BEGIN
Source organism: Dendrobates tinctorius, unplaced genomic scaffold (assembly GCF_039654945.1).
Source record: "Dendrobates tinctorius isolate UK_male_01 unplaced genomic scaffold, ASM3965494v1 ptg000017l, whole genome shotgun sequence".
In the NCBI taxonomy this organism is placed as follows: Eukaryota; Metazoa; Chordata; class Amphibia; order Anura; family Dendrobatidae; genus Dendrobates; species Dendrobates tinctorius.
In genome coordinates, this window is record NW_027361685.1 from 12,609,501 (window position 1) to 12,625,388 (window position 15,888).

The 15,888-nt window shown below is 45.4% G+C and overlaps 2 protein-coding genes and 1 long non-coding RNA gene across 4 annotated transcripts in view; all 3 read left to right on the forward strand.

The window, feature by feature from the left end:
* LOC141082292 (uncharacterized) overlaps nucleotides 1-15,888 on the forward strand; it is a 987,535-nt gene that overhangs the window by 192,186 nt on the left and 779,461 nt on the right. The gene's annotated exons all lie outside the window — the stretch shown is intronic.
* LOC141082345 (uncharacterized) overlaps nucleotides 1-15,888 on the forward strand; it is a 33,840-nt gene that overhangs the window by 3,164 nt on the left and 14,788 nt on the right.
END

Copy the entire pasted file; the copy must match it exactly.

Source organism: Dendrobates tinctorius, unplaced genomic scaffold (assembly GCF_039654945.1).
Source record: "Dendrobates tinctorius isolate UK_male_01 unplaced genomic scaffold, ASM3965494v1 ptg000017l, whole genome shotgun sequence".
In the NCBI taxonomy this organism is placed as follows: Eukaryota; Metazoa; Chordata; class Amphibia; order Anura; family Dendrobatidae; genus Dendrobates; species Dendrobates tinctorius.
In genome coordinates, this window is record NW_027361685.1 from 12,609,501 (window position 1) to 12,625,388 (window position 15,888).

The 15,888-nt window shown below is 45.4% G+C and overlaps 2 protein-coding genes and 1 long non-coding RNA gene across 4 annotated transcripts in view; all 3 read left to right on the forward strand.

The window, feature by feature from the left end:
* LOC141082292 (uncharacterized) overlaps nucleotides 1-15,888 on the forward strand; it is a 987,535-nt gene that overhangs the window by 192,186 nt on the left and 779,461 nt on the right. The gene's annotated exons all lie outside the window — the stretch shown is intronic.
* LOC141082345 (uncharacterized) overlaps nucleotides 1-15,888 on the forward strand; it is a 33,840-nt gene that overhangs the window by 3,164 nt on the left and 14,788 nt on the right.